Monday, September 10 (HealthDay News)-A major group of pediatricians in the United States is again urging parents to immunize all children over 6 months in preparation for the coming. influenza season.
According to the AAP Infectious Diseases Commission, “The risk of influenza-related hospitalization in healthy children under 24 months is higher than the risk of hospitalization in previously recognized high-risk groups such as the elderly. I am. ”
With updated guidelines published online on September 10th in the journal PediatricsThe AAP also encouraged those who regularly care for young children, such as parents and day care center workers, to be immunized. This is a strategy aimed at protecting children called “cocoons”.
“The concept of cocoons is especially important for protecting babies under 6 months of age because they are too young to immunize with the flu. vaccination“AAP explained.Cocoons can also be of great help in protecting the elderly Baby According to the group, it prevents the spread of the flu not only among young children, but also among children and the wider community.
Certain high-risk groups were also selected for vaccination, including children with medical problems such as: asthma, Diabetes mellitus, Suppressed immune system or neuropathy. AAP is also PregnantNot only delivered,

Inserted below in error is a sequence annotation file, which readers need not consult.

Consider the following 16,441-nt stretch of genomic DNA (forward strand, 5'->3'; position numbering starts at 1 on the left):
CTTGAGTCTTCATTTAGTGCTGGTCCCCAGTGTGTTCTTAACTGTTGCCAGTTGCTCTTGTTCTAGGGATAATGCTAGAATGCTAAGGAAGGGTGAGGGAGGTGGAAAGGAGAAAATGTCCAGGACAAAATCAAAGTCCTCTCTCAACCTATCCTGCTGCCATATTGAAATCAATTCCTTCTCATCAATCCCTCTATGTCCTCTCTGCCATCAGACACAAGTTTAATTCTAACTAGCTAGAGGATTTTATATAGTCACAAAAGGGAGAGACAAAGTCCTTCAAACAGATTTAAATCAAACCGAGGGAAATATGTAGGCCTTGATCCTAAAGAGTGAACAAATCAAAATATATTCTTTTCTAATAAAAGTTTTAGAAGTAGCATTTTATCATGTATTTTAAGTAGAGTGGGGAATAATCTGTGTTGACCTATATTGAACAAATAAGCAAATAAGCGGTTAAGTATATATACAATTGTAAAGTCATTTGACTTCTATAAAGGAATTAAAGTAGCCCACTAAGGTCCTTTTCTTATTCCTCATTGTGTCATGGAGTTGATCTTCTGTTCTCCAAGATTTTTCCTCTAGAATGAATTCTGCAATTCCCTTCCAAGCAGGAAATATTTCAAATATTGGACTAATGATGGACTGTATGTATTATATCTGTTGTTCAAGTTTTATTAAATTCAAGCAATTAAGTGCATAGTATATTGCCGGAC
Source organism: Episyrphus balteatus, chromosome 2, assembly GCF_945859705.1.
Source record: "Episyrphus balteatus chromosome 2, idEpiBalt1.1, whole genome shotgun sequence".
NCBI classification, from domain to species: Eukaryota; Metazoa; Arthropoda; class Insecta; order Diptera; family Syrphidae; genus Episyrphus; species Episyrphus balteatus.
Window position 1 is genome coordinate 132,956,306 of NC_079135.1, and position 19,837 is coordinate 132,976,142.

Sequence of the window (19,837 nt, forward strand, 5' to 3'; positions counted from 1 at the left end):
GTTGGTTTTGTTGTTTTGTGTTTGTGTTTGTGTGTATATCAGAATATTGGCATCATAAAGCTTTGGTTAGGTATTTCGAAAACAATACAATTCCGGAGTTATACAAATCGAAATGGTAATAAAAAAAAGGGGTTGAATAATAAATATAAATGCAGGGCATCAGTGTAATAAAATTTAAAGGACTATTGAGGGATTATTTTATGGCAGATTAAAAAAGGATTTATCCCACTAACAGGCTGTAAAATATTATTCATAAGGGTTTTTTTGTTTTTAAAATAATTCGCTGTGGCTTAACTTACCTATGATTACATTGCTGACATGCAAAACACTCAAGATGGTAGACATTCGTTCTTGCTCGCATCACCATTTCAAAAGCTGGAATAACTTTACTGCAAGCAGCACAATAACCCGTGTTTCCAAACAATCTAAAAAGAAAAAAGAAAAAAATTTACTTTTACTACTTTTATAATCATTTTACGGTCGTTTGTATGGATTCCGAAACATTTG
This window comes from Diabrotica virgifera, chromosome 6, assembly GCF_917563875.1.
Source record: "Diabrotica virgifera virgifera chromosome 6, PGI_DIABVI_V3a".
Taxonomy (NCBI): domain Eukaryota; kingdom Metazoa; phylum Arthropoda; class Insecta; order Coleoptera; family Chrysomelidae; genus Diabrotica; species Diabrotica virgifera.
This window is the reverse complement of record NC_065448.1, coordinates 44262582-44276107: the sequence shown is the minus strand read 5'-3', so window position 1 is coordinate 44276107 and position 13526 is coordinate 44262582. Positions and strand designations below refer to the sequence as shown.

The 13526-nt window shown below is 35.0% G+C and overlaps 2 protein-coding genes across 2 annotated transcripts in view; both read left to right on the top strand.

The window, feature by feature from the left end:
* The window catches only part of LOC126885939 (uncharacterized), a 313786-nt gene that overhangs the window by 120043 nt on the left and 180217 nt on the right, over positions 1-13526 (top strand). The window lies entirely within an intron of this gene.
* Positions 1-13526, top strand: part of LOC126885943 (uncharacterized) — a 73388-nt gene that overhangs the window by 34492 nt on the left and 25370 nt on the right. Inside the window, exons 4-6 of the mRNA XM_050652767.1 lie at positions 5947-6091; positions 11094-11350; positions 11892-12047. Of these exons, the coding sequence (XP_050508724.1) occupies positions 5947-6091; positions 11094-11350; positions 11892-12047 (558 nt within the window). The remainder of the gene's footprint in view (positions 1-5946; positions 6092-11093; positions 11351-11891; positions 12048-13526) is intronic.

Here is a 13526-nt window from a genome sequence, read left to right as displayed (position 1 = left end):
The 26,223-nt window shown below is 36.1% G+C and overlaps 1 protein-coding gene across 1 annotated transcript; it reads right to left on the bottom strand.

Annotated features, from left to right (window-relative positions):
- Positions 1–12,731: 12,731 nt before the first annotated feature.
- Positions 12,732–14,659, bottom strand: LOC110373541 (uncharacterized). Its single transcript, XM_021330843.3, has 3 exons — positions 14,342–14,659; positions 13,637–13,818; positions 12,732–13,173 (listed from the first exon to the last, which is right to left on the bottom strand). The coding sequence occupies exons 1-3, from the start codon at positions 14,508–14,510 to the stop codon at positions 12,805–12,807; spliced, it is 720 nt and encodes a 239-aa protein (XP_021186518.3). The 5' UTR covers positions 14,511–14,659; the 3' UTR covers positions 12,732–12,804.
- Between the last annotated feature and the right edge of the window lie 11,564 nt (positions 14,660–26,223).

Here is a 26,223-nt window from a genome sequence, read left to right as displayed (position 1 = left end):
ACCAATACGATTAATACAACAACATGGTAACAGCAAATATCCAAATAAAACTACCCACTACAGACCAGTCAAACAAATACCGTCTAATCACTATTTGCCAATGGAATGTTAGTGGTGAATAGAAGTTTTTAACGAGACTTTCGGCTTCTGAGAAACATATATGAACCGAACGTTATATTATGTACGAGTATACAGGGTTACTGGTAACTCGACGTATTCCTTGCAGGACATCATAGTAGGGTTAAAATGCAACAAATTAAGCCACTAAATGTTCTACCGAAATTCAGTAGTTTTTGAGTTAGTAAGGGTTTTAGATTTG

Breastfeeding Immunized influenza..
The vaccine can be given either by injection (for children over 6 months old) or nasal drops (for children over 2 years old). If a child between the ages of 6 months and 8 has already taken at least 2 doses Influenza vaccine According to AAP, after July 1, 2010, only one vaccination will be required this season. However, if you have not been vaccinated more than once during that period, you will need to be vaccinated twice this year for proper immunity.
“Influenza infection is a potentially serious infection for all of us, and universal immunization is recommended for all people over 6 months,” said Winthrop University Pediatrics Vice President of Pediatric Infectious Diseases. The person in charge, Dr. Leonard Krylov, said.Hospital in Mineola, NY
He emphasized that “the virus requires annual immunity.” stock It changes from year to year-two of the three strains of this year’s vaccine are different from last year. “
“As soon as the vaccine becomes available each year,” Krilov said parents should immunize their children. “Vaccine side effects are generally mild. Most importantly, you don’t get the flu from the flu. Influenza vaccine.. “
Another expert agreed.
Dr. Kenneth Bromberg, director of pediatrics at the Brooklyn Hospital Center in New York City, said the AAP recommendations comply with the recommendations of the US Centers for Disease Control and Prevention. PreventionVaccination Implementation Advisory Board.
“One of the specific groups to focus on is health care workers,” he added. “Consumers should ask their healthcare providers if they are immune to the flu, especially in hospitals.”
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Source: Dr. Leonard Krylov, Chief of Pediatric Infectious Diseases, and Vice President of Pediatrics, Winthrop University Hospital, Mineola, NY. Dr. Kenneth Bromberg, Chairman of Pediatrics, Brooklyn Hospital Center, New York City. September 10, 2012, Pediatrics
A group of pediatricians encourage children over 6 months to be vaccinated against the flu
Source link A group of pediatricians encourage children over 6 months to be vaccinated against the flu